Defense attorneys in Phoenix Wright's world must be stressed to the point of insanity. Not only are their clients presumed guilty until proven innocent, but the only way to actually free them is to find the real culprits and force them to confess on the stand. What's more, the judge is a gullible idiot who allows key witnesses to constantly revise their testimony after being caught in lies. All things considered, it's a wonder these lawyers ever get paid.
Of course, it wouldn't be much of a game if the odds weren't stacked against you, and as Wright, you'll take certain defeat and turn it into victory time and time again. Four times, in fact, as that's how many new murder mysteries you'll get to solve in Phoenix Wright Ace Attorney: Justice for All.
Like 2005's Phoenix Wright: Ace Attorney, Justice for All is structured sort of like the Law & Order games, except that it's actually interesting. Not that it sounds that way from describing it; it's a text-driven adventure that's divided between arguing in a courtroom and investigating crime scenes. Your input is limited mostly to moving between rooms, picking dialogue options, poking at static images to find evidence and then using an inventory screen to present that evidence.
See? Boring. But for whatever reason, the game isn't. Maybe it's the constant sense of danger, the thrill of slowly piecing together a mystery or the weird blend of oddball charm and life-or-death brinksmanship. Whatever the case, Justice for All is way more fun and addictive than it has any right to be.
Justice for All picks up about a year after the original Ace Attorney, and Wright has a couple new tricks up his sleeve. The first is a health bar, which takes varying amounts of damage when you screw up in court. Second, you'll be able to present character profiles as evidence during questioning and cross-examination. Third, you can see through lies.
After reuniting with his psychic teenage sidekick, Maya Fey (and her seven-year-old cousin, Pearl), he's handed an item that enables him to see big red "Psyche-Locks" when people try to hide something during questioning. If you can find the right evidence to smash down your target's defenses, you'll eventually break the locks and get them to confess whatever they're hiding.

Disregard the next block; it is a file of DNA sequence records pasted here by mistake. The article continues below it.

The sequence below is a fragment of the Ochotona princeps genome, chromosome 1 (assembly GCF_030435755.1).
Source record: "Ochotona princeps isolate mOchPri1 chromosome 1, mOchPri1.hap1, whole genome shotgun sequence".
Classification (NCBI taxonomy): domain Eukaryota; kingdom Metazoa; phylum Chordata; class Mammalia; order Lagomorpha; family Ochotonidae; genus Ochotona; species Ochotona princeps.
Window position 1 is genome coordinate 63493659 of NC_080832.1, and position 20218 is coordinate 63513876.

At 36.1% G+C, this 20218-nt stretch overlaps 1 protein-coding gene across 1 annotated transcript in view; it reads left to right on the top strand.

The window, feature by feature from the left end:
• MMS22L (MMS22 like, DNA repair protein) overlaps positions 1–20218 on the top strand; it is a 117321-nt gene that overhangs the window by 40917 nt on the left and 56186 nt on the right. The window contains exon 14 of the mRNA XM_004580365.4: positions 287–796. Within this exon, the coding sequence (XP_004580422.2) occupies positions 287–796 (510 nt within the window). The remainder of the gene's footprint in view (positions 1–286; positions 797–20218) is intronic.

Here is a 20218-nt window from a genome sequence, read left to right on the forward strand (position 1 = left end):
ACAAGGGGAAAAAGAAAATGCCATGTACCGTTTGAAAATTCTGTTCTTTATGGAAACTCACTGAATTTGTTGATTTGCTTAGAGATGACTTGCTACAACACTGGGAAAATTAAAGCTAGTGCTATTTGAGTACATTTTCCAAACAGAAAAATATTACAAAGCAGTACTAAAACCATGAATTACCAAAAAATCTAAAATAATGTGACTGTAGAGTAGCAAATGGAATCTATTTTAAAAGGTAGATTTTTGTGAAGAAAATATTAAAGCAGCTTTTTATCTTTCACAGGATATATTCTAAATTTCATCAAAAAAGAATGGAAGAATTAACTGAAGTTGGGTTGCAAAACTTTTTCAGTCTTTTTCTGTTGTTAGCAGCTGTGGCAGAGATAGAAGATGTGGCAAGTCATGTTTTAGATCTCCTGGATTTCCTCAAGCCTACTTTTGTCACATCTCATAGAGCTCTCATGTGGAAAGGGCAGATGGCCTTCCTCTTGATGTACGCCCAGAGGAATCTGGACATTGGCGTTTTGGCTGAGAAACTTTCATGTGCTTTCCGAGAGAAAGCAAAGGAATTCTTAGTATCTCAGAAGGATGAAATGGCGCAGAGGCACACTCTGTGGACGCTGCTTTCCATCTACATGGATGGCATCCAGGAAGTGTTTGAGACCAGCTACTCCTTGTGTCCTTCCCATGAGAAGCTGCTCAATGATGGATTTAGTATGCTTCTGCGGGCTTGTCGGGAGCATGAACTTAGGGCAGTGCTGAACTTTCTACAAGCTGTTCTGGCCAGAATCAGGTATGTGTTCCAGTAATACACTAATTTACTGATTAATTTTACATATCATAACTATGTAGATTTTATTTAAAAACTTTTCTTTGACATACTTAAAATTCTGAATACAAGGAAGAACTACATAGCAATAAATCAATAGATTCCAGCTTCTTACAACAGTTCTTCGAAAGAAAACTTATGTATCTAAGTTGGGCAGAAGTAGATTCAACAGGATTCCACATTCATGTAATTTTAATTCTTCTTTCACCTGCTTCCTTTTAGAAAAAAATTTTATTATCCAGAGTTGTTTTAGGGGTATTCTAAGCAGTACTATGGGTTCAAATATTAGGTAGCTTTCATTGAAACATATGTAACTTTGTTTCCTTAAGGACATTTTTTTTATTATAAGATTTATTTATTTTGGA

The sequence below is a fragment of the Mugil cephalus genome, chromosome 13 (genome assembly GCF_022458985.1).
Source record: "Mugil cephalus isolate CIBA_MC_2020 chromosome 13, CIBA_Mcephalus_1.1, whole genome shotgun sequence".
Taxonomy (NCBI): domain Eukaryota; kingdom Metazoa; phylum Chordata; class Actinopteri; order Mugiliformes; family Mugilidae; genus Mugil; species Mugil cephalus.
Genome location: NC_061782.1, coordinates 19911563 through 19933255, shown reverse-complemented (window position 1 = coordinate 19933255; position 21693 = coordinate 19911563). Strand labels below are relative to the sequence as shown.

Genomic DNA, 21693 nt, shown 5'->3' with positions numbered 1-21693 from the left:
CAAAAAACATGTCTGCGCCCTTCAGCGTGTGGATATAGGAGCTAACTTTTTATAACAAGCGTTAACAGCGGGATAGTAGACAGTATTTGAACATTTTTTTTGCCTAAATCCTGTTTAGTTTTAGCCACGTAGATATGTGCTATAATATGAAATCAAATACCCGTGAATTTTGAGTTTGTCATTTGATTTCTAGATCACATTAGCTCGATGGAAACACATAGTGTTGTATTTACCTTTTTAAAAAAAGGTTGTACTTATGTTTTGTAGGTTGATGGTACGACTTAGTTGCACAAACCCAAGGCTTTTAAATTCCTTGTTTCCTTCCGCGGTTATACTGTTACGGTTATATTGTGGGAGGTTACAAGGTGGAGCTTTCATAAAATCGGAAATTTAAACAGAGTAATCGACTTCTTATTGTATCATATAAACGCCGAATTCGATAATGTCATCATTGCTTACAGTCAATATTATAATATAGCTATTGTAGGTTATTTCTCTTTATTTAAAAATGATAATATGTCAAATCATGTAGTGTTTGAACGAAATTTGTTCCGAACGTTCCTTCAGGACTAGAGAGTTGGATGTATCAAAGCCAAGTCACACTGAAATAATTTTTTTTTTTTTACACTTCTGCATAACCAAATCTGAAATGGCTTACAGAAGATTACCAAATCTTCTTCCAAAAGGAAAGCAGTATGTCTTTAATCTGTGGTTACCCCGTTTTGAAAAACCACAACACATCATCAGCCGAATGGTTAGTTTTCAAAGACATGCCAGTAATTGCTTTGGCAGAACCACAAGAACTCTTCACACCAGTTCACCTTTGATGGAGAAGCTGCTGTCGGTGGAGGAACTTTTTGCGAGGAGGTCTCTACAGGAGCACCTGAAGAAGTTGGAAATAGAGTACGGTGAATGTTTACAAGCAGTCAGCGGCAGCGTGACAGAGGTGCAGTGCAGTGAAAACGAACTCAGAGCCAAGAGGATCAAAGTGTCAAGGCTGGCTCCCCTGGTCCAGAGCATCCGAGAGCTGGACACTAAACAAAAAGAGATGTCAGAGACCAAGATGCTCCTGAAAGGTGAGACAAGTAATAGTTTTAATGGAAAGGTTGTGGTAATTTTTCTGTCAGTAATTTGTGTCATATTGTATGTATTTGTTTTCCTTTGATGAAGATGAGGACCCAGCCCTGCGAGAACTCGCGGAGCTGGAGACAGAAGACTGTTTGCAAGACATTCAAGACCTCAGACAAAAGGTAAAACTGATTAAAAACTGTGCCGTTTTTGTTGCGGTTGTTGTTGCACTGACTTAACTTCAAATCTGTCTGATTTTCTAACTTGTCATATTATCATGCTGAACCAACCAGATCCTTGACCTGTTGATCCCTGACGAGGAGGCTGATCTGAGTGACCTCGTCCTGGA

Sadly, you can't use that power in the courtroom, and showing the wrong evidence will damage your health. Nevertheless, it's a cool, tense little addition that adds a new dimension of weirdness to the gameplay.
Another cool addition - at least at first - is your new opponent, prosecutor Franziska von Karma. The high-strung daughter of Ace Attorney's diabolical arch-prosecutor Manfred von Karma, Franziska has a score to settle, and this apparently involves cracking her whip in people's faces at every opportunity. She temporarily replaces Wright's rival Miles Edgeworth, but while he actually developed and became likable during the first game, she only gets more obnoxious as her unyielding "I am perfect" schtick plays out.
She's not the only one, either, but we can forgive a few irritating characters. We can even forgive dozens of spelling errors, long stretches of meaningless dialogue and a script that, while entertaining, tended to leave us knowing exactly what happened and how to prove it long before Wright did.
What's a little harder to forgive is that, unlike Ace Attorney - which featured a made-for-DS final chapter that made full use of the handheld's capabilities - this port of a four-year-old Japanese GBA game doesn't feature any bonus trials. It's not a huge deal, as all the cases still use the touchscreen and microphone, but after the fun of dusting for fingerprints and checking out 3D evidence in Ace Attorney, it's disappointing.